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November 15, 2007

The Forest Service and the Carbon Offsets Game

Writing in High Country News, Rick Craig suggests that the US Forest Service's entry into the carbon offsets game is ill-advised. Here's a snip:

Salvaging the Atmosphere: The Forest Service Joins the Carbon Offsets Game, Rick Craig, High Country News, Oct 15: … On July 25, Forest Service Chief Gail Kimbell announced the launch of the Carbon Capital Fund, which will sell carbon offsets to fund tree planting on national forests. … The idea sounds logical enough. In fact, the theory that forests can suck up excess carbon and cool the planet helps drive a market that doubled its revenues last year to $110 million. But the Forest Service's entry into the carbon offsets game comes as doubts about tree planting mount. Scientists are skeptical about its benefits, and the honesty of the unregulated market has been questioned in congressional hearings. Worst of all, critics feel, is the tacit permission offsets give buyers to continue their carbon-emitting lifestyles.

Visit the Web site of the National Forest Foundation, the Forest Service's nonprofit arm, and its Carbon Footprint Calculator can tell you how many metric tons of CO2 emissions you are responsible for. If the result leaves you feeling guilty, don't worry. For just $6, the fund lets you offset 1 ton of carbon by supporting tree-planting projects on the national forests. The transaction is based on the theory that forests act as "carbon sinks," soaking up the greenhouse gas from the atmosphere.

But in temperate forests, the concept has not held up well to scientific analysis. Forests do take carbon out of the atmosphere temporarily, but they don’t remove it from the active carbon pool, because their carbon is released when they rot or burn. Cambridge botanist Oliver Rackham, author of a history of Britain's forests, has said that telling people to plant trees to stop global warming is like telling them to drink more water to keep down rising sea levels. …

For an agency with increasingly stretched budgets, however, selling that commodity makes a difference. … And with the agency's million-acre reforestation backlog, there's no shortage of places for consumers to relieve their carbon guilt. [NFF hypertlink added]

See also:
Privatization by Many Means: Carbon Offsets Edition, Forest Policy …, Aug 27
Carbon Offsets: Modern Day 'Indulgences'?, Ecological Economics, Feb 20

Posted by Dave on November 15, 2007 at 01:33 PM | Permalink


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Posted by: Doug Heiken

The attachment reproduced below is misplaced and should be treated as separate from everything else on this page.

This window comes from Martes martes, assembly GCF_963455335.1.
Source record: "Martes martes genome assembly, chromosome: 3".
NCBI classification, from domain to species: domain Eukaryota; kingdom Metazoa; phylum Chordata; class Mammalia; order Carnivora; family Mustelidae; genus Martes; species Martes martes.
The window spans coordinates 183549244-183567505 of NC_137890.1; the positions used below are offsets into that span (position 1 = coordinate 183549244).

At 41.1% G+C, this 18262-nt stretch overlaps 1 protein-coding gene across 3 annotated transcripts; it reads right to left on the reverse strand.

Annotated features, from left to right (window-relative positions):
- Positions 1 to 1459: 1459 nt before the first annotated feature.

There seem to be a lot of people out there who are critical of forest sequestration.

I think part of their motivation is to point out that forest sequestration is not going to allow us to continue fossil emissions as usual, and of course they are absolutely right about that. We have to aggressively limit fossil fuel emissions AND conserve forests.

Another common critique is that forests may someday switch from a net sink to a net source (implying "so why bother saving forests"). However, many people fail to realize that this fact alone should not change our strategy.

There are good reasons to conserve forests to mitigate climate change, whether or not they are net carbon sources or net carbon sinks, BECAUSE even if forests do switch to become a source, forest conservation is nonetheless essential in order to prevent a bad situation from getting worse. "Mitigation" includes not only absolute reductions of atmospheric carbon but any "avoided emissions," such as protecting forests so that as much carbon as posible stays in the forests instead of the atmosphere.

Even dead trees are a large and valuable carbon store. More than two-thirds of all the carbon in North American forests is NOT in living vegetation! This seems to imply that the useful life of "trees" extends to at least twice the lifespan of the old trees. Wood products rarely last this long in our throw away culture.

On another note: The USFS is remarkably silent on the carbon consequences of logging, especially old-growth forest logging. All the FS's carbon-climate attention is on young forests (that would grow anyway) and fire control (which we have very little control of).

Science tells us that we need to stop logging mature and old-growth forests, and when logging outside of old forests we need to extend harvest rotations and retain more live and dead trees when logging.

Check out Oregon Wild report on forests-carbon-climate here:

Doug Heiken | Nov 23, 2007 11:37:13 PM

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